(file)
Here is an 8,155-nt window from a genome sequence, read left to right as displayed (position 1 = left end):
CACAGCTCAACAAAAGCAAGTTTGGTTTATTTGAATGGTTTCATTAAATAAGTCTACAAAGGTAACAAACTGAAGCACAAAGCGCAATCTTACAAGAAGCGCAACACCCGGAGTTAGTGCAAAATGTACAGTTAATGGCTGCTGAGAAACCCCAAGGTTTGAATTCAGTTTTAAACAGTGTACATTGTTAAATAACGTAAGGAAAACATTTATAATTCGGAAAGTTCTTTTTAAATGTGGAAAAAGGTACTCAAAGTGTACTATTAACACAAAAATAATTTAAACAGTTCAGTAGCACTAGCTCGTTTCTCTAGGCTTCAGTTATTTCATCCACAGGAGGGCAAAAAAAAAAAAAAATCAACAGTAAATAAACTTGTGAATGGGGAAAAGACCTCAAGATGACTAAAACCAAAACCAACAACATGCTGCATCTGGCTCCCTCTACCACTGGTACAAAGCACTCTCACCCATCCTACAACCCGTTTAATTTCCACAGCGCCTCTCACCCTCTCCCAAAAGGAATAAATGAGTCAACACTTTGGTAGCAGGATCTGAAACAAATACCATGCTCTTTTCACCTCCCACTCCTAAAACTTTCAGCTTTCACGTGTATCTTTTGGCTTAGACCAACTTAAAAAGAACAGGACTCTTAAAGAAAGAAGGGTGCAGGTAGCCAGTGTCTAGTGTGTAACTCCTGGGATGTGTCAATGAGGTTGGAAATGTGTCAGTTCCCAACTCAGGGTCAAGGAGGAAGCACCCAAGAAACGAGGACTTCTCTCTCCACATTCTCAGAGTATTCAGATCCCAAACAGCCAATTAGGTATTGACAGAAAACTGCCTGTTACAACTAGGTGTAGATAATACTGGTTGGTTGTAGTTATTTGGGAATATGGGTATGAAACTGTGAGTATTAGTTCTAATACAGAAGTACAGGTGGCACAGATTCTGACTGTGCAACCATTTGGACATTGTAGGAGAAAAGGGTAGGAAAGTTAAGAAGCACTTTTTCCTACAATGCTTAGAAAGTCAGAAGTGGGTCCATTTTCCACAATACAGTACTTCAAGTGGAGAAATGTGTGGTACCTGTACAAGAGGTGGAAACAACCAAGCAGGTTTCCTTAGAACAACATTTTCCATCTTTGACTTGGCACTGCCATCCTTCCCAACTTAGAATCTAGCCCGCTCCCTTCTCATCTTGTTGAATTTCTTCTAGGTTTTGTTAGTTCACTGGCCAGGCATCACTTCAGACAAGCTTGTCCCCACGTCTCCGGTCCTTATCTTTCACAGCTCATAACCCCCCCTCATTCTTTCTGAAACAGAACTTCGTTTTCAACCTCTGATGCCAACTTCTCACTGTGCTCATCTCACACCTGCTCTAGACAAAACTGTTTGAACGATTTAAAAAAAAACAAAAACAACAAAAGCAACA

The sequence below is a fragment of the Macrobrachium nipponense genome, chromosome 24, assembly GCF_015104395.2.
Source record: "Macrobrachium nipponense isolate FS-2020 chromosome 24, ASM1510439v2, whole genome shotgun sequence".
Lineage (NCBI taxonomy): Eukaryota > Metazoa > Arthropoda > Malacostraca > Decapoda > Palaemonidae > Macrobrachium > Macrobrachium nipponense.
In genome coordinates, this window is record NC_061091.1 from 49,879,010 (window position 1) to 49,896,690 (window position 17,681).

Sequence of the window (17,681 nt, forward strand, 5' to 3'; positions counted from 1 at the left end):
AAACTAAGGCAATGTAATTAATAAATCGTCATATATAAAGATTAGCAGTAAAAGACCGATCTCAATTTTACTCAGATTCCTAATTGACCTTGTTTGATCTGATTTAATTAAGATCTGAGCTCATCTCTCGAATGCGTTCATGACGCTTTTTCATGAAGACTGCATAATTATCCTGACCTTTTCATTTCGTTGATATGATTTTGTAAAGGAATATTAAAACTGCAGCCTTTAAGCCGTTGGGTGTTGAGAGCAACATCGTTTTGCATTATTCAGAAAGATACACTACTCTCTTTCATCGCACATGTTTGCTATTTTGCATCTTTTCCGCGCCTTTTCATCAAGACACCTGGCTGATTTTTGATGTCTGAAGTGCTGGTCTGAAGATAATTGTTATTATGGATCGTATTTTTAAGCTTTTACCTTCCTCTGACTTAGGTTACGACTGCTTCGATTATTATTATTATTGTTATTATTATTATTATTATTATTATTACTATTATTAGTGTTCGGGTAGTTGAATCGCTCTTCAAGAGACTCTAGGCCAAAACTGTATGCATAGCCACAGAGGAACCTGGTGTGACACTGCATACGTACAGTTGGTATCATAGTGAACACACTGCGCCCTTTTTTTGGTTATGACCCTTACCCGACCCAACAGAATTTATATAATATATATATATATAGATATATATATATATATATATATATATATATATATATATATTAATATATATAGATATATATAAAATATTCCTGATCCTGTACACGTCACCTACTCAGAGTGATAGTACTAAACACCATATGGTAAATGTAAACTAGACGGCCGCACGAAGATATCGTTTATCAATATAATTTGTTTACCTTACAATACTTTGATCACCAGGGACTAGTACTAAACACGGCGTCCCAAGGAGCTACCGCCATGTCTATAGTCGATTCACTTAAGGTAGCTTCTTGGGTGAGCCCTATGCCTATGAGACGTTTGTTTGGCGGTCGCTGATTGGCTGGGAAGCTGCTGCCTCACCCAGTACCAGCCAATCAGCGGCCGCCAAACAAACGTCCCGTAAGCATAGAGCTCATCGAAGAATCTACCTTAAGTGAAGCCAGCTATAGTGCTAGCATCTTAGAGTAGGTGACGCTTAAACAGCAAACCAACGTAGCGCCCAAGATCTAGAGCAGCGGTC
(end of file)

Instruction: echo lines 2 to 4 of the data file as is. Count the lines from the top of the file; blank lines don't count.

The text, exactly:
CACAGCTCAACAAAAGCAAGTTTGGTTTATTTGAATGGTTTCATTAAATAAGTCTACAAAGGTAACAAACTGAAGCACAAAGCGCAATCTTACAAGAAGCGCAACACCCGGAGTTAGTGCAAAATGTACAGTTAATGGCTGCTGAGAAACCCCAAGGTTTGAATTCAGTTTTAAACAGTGTACATTGTTAAATAACGTAAGGAAAACATTTATAATTCGGAAAGTTCTTTTTAAATGTGGAAAAAGGTACTCAAAGTGTACTATTAACACAAAAATAATTTAAACAGTTCAGTAGCACTAGCTCGTTTCTCTAGGCTTCAGTTATTTCATCCACAGGAGGGCAAAAAAAAAAAAAAATCAACAGTAAATAAACTTGTGAATGGGGAAAAGACCTCAAGATGACTAAAACCAAAACCAACAACATGCTGCATCTGGCTCCCTCTACCACTGGTACAAAGCACTCTCACCCATCCTACAACCCGTTTAATTTCCACAGCGCCTCTCACCCTCTCCCAAAAGGAATAAATGAGTCAACACTTTGGTAGCAGGATCTGAAACAAATACCATGCTCTTTTCACCTCCCACTCCTAAAACTTTCAGCTTTCACGTGTATCTTTTGGCTTAGACCAACTTAAAAAGAACAGGACTCTTAAAGAAAGAAGGGTGCAGGTAGCCAGTGTCTAGTGTGTAACTCCTGGGATGTGTCAATGAGGTTGGAAATGTGTCAGTTCCCAACTCAGGGTCAAGGAGGAAGCACCCAAGAAACGAGGACTTCTCTCTCCACATTCTCAGAGTATTCAGATCCCAAACAGCCAATTAGGTATTGACAGAAAACTGCCTGTTACAACTAGGTGTAGATAATACTGGTTGGTTGTAGTTATTTGGGAATATGGGTATGAAACTGTGAGTATTAGTTCTAATACAGAAGTACAGGTGGCACAGATTCTGACTGTGCAACCATTTGGACATTGTAGGAGAAAAGGGTAGGAAAGTTAAGAAGCACTTTTTCCTACAATGCTTAGAAAGTCAGAAGTGGGTCCATTTTCCACAATACAGTACTTCAAGTGGAGAAATGTGTGGTACCTGTACAAGAGGTGGAAACAACCAAGCAGGTTTCCTTAGAACAACATTTTCCATCTTTGACTTGGCACTGCCATCCTTCCCAACTTAGAATCTAGCCCGCTCCCTTCTCATCTTGTTGAATTTCTTCTAGGTTTTGTTAGTTCACTGGCCAGGCATCACTTCAGACAAGCTTGTCCCCACGTCTCCGGTCCTTATCTTTCACAGCTCATAACCCCCCCTCATTCTTTCTGAAACAGAACTTCGTTTTCAACCTCTGATGCCAACTTCTCACTGTGCTCATCTCACACCTGCTCTAGACAAAACTGTTTGAACGATTTAAAAAAAAACAAAAACAACAAAAGCAACA

The sequence below is a fragment of the Macrobrachium nipponense genome, chromosome 24, assembly GCF_015104395.2.
Source record: "Macrobrachium nipponense isolate FS-2020 chromosome 24, ASM1510439v2, whole genome shotgun sequence".